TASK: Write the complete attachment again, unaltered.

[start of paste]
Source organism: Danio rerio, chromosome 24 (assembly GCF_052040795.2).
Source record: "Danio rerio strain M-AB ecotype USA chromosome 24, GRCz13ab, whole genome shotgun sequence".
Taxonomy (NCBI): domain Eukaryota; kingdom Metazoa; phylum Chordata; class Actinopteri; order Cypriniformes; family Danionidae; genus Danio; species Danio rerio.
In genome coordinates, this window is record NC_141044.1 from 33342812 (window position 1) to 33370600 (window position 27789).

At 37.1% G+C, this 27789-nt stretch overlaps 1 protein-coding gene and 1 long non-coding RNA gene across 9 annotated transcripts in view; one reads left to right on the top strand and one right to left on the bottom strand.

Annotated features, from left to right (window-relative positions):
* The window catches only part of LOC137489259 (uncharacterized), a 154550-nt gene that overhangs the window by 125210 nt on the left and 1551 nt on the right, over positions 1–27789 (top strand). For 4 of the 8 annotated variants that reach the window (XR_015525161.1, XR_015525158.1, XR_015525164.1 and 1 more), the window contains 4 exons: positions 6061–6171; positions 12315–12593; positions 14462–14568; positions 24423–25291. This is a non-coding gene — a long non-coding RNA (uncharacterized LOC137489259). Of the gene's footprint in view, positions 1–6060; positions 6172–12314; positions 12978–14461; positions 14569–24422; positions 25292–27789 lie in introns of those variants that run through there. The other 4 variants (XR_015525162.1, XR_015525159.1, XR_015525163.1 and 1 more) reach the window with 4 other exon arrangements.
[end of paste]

Source organism: Danio rerio, chromosome 24 (assembly GCF_052040795.2).
Source record: "Danio rerio strain M-AB ecotype USA chromosome 24, GRCz13ab, whole genome shotgun sequence".
Taxonomy (NCBI): domain Eukaryota; kingdom Metazoa; phylum Chordata; class Actinopteri; order Cypriniformes; family Danionidae; genus Danio; species Danio rerio.
In genome coordinates, this window is record NC_141044.1 from 33342812 (window position 1) to 33370600 (window position 27789).

At 37.1% G+C, this 27789-nt stretch overlaps 1 protein-coding gene and 1 long non-coding RNA gene across 9 annotated transcripts in view; one reads left to right on the top strand and one right to left on the bottom strand.

Annotated features, from left to right (window-relative positions):
* The window catches only part of LOC137489259 (uncharacterized), a 154550-nt gene that overhangs the window by 125210 nt on the left and 1551 nt on the right, over positions 1–27789 (top strand). For 4 of the 8 annotated variants that reach the window (XR_015525161.1, XR_015525158.1, XR_015525164.1 and 1 more), the window contains 4 exons: positions 6061–6171; positions 12315–12593; positions 14462–14568; positions 24423–25291. This is a non-coding gene — a long non-coding RNA (uncharacterized LOC137489259). Of the gene's footprint in view, positions 1–6060; positions 6172–12314; positions 12978–14461; positions 14569–24422; positions 25292–27789 lie in introns of those variants that run through there. The other 4 variants (XR_015525162.1, XR_015525159.1, XR_015525163.1 and 1 more) reach the window with 4 other exon arrangements.